The combination of the two corporate actions has proven to be quite powerful, at least since I've been studying the concept, and compelling enough for further scrutiny. My initial columns on that subject have focused primarily on larger companies, but I am now expanding my research to include small-cap names.
To that end, I have screened for companies with the following attributes:
Maximum Market Cap: $2.5 billion
Minimum Market Cap: $250 million
Increasing dividends for each of the past 7 years
Minimum dividend yield of 1%
Decrease in shares outstanding of at least 3% in the past year.
For this search I have relaxed two of the criteria used in the search for larger companies. First, I reduced the minimum yield from 2% to 1%, to reflect the fact that smaller dividend paying companies typically have lower yields. Second, I relaxed the minimum decrease in shares outstanding from 5% to 3%, for similar reasons.Perhaps not surprisingly given the rather stringent criteria, the list of qualifying companies was quite small, with just five names making the cut. The average market cap was just $1.2 billion, and average dividend yield 2.2%. At the top of the list in terms of market cap is education provider DeVry (DV - Get Report). The company has reduced shares outstanding in the past year by nearly 5%, and currently yields 1.2%. DeVry, which has more than tripled its dividend since 2006, is trading at less than half of what it was in mid 2011, not an uncommon tale for education related stocks given all of the controversy in that sector in the past few years. DV data by YCharts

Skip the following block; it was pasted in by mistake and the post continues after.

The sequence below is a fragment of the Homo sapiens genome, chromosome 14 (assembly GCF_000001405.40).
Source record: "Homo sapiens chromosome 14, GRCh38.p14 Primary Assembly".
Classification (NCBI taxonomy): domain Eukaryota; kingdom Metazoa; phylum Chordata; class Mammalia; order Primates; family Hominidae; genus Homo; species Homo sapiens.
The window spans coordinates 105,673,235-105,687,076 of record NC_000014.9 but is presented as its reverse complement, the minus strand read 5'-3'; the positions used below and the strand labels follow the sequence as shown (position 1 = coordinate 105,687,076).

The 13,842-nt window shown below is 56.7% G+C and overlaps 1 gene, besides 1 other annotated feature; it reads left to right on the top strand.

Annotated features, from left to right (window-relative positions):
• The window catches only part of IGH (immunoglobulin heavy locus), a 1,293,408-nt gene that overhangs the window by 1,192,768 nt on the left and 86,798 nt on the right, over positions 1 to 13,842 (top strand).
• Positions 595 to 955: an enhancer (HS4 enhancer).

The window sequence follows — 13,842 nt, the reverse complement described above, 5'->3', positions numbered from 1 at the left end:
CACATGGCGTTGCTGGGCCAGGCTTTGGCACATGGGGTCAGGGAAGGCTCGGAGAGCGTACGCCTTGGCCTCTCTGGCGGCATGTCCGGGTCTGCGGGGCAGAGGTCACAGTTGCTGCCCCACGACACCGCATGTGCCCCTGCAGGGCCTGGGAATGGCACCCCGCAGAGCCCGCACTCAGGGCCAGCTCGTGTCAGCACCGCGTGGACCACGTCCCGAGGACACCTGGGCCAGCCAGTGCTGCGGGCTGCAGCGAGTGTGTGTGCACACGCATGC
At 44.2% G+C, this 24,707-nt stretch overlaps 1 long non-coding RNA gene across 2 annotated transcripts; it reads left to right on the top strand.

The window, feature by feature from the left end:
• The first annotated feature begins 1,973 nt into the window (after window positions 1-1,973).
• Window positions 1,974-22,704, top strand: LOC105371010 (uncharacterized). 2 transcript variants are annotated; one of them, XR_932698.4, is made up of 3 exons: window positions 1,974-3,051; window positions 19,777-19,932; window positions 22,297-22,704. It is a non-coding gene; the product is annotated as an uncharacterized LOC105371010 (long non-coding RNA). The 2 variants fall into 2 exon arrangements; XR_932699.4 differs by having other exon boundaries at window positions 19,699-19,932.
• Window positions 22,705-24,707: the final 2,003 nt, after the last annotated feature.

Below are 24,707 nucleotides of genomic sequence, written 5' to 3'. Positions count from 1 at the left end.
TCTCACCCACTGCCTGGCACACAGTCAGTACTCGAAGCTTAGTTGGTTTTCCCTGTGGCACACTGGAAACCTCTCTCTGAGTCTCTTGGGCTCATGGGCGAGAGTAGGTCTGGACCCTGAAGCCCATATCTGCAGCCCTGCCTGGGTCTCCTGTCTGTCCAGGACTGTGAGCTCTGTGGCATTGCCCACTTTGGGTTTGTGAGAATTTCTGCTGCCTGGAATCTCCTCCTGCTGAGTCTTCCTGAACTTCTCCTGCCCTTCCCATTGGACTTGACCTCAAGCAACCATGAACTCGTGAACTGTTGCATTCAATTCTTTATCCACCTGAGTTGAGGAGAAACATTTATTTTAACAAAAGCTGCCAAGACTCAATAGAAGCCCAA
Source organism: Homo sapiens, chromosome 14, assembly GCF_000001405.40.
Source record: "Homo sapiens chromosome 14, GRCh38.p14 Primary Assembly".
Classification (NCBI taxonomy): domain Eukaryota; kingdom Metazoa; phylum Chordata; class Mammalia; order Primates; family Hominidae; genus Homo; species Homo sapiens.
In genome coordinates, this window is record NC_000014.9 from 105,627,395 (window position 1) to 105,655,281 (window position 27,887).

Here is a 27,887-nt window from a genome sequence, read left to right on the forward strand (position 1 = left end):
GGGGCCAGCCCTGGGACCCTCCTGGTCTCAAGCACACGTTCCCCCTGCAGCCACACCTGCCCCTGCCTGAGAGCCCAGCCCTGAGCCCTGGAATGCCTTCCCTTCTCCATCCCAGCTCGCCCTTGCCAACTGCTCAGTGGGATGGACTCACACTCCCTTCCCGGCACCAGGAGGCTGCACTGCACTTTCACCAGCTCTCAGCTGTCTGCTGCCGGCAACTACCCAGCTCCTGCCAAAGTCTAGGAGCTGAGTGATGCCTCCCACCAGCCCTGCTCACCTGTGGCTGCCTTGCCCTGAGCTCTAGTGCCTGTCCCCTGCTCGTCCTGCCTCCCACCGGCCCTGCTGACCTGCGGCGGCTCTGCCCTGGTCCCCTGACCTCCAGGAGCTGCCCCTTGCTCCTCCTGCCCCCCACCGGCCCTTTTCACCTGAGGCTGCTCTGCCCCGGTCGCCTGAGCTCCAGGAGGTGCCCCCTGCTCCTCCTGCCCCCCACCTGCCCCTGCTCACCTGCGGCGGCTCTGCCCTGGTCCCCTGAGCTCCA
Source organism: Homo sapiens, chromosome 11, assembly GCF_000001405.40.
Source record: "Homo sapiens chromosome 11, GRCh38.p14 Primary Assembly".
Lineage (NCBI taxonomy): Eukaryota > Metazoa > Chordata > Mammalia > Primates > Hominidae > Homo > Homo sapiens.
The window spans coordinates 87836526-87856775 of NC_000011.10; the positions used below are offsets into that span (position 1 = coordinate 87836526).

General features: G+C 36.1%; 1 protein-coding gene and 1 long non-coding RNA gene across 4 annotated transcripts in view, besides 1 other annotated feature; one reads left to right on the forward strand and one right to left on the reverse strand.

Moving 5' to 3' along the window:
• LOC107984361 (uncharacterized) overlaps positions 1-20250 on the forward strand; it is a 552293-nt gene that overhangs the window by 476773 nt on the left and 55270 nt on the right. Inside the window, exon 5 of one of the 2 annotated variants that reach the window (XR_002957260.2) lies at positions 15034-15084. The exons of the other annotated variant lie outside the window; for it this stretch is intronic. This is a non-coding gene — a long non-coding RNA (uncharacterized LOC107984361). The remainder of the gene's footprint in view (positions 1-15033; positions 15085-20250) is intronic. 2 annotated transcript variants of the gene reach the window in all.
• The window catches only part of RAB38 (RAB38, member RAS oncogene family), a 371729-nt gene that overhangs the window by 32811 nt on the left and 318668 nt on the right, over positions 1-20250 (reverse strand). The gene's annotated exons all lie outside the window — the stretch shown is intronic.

Another familiar name ranks second in terms of market cap, casual dining restaurant chain Bob Evans (BOBE - Get Report). The company, which has reduced its shares outstanding by 4.2% over the past year, and currently yields 2.2%, has nearly doubled its dividend since 2008. Bob Evans is a name that has turned up in other value related research that I've conducted, due to its compelling array of assets.